D.I.Y. BrewHouse may just be the most important brick-and-mortar store for anyone who claims to love their beer, wine or spirits.
Propriestor JonPaul “JP” Tolan has been making beer for most of his life. Now, he has decided to share his knowledge and assist anyone looking to try their hand at brewing.
Tolan agreed to demonstrate how easy it is to create a “do-it-yourself brew” by showing us here at Go Columbia how to create a chocolate milk stout, affectionately dubbed “The State Stout.” Although Tolan has all the ingredients experienced brewers would need to craft a custom brew in the shop, we used an assembled kit made by the Brewer’s Best. JP considers this kit rather foolproof, remarking that if you follow the instructions, your end result should be roughly five gallons of pure premium beer.
Per the instructions, we marked the brew date and went right into what Tolan considers the most important step: cleaning and sanitizing any brewing equipment and utensils that will come into contact with the ingredients.
Next, we steeped the grains – roasted barley – in our “brewing pot.”
“We’re going to do that at a temperature ranging between 150 degrees to 165 degrees (Fahrenheit), because that’s when the starches are going to start breaking down into sugars,” Tolan said. “We want sugars and flavors from these grains. And the one thing you never want to do is squeeze the bag. It’ll release bad flavors – bad tannins – and it’s going to ruin the flavor of your beer.”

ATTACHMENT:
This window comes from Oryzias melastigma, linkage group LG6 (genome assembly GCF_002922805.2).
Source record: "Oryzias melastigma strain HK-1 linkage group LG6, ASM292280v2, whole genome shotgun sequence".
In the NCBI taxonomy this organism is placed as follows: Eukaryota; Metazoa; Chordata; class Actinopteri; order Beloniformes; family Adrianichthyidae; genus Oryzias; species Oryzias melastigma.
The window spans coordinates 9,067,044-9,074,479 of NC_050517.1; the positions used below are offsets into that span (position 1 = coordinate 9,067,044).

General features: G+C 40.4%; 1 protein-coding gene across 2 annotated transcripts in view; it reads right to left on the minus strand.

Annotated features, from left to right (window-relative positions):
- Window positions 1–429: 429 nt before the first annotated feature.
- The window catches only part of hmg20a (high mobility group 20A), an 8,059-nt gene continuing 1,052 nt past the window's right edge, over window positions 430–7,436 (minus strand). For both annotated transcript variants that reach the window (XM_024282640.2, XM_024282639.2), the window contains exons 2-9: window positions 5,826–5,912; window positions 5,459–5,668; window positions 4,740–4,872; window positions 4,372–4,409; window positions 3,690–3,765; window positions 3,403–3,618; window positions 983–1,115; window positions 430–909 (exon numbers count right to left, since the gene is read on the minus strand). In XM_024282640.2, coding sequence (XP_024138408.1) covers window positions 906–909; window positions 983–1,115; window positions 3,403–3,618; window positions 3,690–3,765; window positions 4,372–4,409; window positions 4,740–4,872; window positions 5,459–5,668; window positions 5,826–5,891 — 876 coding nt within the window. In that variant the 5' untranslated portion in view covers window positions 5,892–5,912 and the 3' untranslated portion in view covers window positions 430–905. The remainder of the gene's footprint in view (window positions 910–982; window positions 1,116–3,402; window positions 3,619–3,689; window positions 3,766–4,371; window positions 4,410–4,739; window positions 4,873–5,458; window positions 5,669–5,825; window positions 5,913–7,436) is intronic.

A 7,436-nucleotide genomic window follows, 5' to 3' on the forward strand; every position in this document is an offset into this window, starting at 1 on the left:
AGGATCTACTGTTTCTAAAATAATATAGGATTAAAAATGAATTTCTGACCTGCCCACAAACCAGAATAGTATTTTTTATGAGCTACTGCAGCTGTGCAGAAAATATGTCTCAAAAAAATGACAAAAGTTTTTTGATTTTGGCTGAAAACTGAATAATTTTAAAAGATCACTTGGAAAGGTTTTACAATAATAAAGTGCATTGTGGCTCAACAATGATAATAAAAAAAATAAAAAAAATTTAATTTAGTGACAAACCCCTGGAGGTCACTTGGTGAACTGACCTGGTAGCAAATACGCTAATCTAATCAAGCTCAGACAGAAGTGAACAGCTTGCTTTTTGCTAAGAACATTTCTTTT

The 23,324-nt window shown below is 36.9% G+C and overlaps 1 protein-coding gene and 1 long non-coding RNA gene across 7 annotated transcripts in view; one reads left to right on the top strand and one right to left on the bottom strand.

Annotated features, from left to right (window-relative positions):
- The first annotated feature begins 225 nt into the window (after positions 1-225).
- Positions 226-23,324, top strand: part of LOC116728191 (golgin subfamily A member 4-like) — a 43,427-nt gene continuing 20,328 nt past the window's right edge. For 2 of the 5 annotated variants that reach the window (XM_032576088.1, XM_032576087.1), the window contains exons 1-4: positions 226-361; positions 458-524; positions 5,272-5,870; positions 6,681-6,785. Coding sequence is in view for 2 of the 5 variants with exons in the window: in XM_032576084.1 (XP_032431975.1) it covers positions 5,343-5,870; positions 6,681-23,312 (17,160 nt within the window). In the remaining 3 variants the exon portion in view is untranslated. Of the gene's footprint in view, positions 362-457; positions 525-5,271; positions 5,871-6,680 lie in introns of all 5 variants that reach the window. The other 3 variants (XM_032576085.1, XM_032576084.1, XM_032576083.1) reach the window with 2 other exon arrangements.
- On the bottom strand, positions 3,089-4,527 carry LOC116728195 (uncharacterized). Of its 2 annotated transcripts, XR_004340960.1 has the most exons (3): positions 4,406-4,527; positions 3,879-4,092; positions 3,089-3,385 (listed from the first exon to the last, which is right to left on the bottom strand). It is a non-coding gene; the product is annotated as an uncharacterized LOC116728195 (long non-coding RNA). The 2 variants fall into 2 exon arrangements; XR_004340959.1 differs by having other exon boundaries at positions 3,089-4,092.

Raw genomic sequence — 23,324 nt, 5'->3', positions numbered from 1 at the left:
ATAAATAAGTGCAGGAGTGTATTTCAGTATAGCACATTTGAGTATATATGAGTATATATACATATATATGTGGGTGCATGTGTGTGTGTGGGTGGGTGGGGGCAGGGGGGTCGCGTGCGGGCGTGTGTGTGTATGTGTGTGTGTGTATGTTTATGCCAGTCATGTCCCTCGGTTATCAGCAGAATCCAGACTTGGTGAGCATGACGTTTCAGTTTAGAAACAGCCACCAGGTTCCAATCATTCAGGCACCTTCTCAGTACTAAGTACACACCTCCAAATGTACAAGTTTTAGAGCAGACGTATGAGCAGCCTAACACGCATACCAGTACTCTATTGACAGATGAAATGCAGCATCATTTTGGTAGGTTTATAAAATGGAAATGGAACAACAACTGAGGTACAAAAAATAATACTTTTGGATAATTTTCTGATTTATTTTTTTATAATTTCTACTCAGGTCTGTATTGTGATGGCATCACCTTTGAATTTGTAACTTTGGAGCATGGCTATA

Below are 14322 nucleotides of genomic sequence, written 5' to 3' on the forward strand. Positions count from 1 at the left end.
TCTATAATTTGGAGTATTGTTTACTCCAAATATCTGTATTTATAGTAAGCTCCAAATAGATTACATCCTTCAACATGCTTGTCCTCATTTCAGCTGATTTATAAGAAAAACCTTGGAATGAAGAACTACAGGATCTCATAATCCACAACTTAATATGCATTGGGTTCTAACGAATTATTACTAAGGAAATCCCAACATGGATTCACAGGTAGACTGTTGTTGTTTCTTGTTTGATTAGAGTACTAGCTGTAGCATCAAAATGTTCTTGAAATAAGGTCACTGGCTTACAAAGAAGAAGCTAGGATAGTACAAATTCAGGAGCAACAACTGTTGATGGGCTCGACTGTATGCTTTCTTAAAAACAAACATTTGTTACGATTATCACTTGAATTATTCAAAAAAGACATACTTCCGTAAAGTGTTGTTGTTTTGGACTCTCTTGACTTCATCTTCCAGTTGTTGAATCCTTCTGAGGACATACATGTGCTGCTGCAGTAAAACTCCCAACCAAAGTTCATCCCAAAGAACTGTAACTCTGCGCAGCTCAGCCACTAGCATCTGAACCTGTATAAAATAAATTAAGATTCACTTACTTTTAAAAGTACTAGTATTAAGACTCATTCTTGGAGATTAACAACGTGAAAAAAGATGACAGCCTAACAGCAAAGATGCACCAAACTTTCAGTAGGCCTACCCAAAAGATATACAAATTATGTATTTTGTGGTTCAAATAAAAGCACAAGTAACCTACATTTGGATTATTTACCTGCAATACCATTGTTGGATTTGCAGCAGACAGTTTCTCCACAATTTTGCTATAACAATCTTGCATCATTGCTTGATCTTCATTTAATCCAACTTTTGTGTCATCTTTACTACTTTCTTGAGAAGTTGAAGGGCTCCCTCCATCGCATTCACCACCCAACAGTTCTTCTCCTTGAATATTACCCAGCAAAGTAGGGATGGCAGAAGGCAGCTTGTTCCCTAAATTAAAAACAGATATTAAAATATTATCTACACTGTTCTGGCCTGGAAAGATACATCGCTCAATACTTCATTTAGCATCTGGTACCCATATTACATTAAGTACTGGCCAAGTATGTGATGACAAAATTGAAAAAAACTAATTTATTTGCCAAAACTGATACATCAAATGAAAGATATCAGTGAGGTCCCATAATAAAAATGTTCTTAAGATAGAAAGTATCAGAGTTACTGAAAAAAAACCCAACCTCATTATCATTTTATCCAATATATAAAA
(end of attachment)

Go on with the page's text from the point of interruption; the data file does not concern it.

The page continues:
After 20 minutes, what once was water is now called “wort.” Boiling the wort, you add in several extracts and hops and wait for it to boil everything in – roughly for an hour. The cooling-down process requires ice-cold water, as we siphoned the wort into a sanitized fermenter and added water to bring it up to 5 gallons. What we were now staring at would in the very near future become the beer.
But before securing a lid on it and letting it ferment for a week, there was one final step: sprinkling yeast over the surface of the wort. While fermenting in a dark, warm, temperature-stable area (approximately 64 degrees to 72 degrees Fahrenheit) for a week, the yeast helps the wort become beer.
Tolan has helped a number of local guys give brewing a shot.
“If you buy your ingredients from me and/or your equipment from me, I’ll let you brew in here as often as you want and let you store it here till I run out of room,” he said.
“We’re just now catching up with the craft idea here in South Carolina, but I think as we move forward, more and more people are going to get interested in trying this at their home,” he added.
This is the first in a series of making a D.I.Y. Brew.